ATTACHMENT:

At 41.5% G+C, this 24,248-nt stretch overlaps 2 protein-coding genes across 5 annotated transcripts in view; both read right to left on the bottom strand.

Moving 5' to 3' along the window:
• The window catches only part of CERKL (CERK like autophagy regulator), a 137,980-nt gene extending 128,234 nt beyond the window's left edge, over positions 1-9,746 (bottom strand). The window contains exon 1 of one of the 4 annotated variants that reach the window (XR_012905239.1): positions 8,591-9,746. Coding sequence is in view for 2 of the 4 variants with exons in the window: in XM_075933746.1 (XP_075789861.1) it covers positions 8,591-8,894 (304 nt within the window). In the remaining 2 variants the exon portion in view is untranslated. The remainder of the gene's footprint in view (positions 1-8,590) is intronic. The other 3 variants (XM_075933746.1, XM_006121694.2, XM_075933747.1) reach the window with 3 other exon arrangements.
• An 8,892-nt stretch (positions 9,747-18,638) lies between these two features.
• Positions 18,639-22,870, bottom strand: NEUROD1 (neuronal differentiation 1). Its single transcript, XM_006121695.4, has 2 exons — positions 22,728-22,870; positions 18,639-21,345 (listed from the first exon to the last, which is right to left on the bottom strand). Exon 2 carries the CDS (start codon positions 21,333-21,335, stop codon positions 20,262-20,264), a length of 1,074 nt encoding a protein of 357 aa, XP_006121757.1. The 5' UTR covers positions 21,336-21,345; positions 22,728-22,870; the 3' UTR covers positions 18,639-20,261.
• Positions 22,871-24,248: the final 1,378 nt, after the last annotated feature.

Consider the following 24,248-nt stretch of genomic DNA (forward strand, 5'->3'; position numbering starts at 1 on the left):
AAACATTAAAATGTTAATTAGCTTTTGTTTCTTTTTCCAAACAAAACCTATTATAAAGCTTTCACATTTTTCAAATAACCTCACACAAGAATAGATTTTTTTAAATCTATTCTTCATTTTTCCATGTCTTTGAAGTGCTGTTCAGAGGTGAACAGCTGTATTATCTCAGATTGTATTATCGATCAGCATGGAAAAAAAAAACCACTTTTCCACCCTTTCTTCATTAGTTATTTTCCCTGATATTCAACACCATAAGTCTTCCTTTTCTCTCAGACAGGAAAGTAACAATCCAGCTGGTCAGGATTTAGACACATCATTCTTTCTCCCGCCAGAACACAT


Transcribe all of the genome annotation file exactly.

At 41.5% G+C, this 24,248-nt stretch overlaps 2 protein-coding genes across 5 annotated transcripts in view; both read right to left on the bottom strand.

Moving 5' to 3' along the window:
• The window catches only part of CERKL (CERK like autophagy regulator), a 137,980-nt gene extending 128,234 nt beyond the window's left edge, over positions 1-9,746 (bottom strand). The window contains exon 1 of one of the 4 annotated variants that reach the window (XR_012905239.1): positions 8,591-9,746. Coding sequence is in view for 2 of the 4 variants with exons in the window: in XM_075933746.1 (XP_075789861.1) it covers positions 8,591-8,894 (304 nt within the window). In the remaining 2 variants the exon portion in view is untranslated. The remainder of the gene's footprint in view (positions 1-8,590) is intronic. The other 3 variants (XM_075933746.1, XM_006121694.2, XM_075933747.1) reach the window with 3 other exon arrangements.
• An 8,892-nt stretch (positions 9,747-18,638) lies between these two features.
• Positions 18,639-22,870, bottom strand: NEUROD1 (neuronal differentiation 1). Its single transcript, XM_006121695.4, has 2 exons — positions 22,728-22,870; positions 18,639-21,345 (listed from the first exon to the last, which is right to left on the bottom strand). Exon 2 carries the CDS (start codon positions 21,333-21,335, stop codon positions 20,262-20,264), a length of 1,074 nt encoding a protein of 357 aa, XP_006121757.1. The 5' UTR covers positions 21,336-21,345; positions 22,728-22,870; the 3' UTR covers positions 18,639-20,261.
• Positions 22,871-24,248: the final 1,378 nt, after the last annotated feature.

Consider the following 24,248-nt stretch of genomic DNA (forward strand, 5'->3'; position numbering starts at 1 on the left):
AAACATTAAAATGTTAATTAGCTTTTGTTTCTTTTTCCAAACAAAACCTATTATAAAGCTTTCACATTTTTCAAATAACCTCACACAAGAATAGATTTTTTTAAATCTATTCTTCATTTTTCCATGTCTTTGAAGTGCTGTTCAGAGGTGAACAGCTGTATTATCTCAGATTGTATTATCGATCAGCATGGAAAAAAAAAACCACTTTTCCACCCTTTCTTCATTAGTTATTTTCCCTGATATTCAACACCATAAGTCTTCCTTTTCTCTCAGACAGGAAAGTAACAATCCAGCTGGTCAGGATTTAGACACATCATTCTTTCTCCCGCCAGAACACAT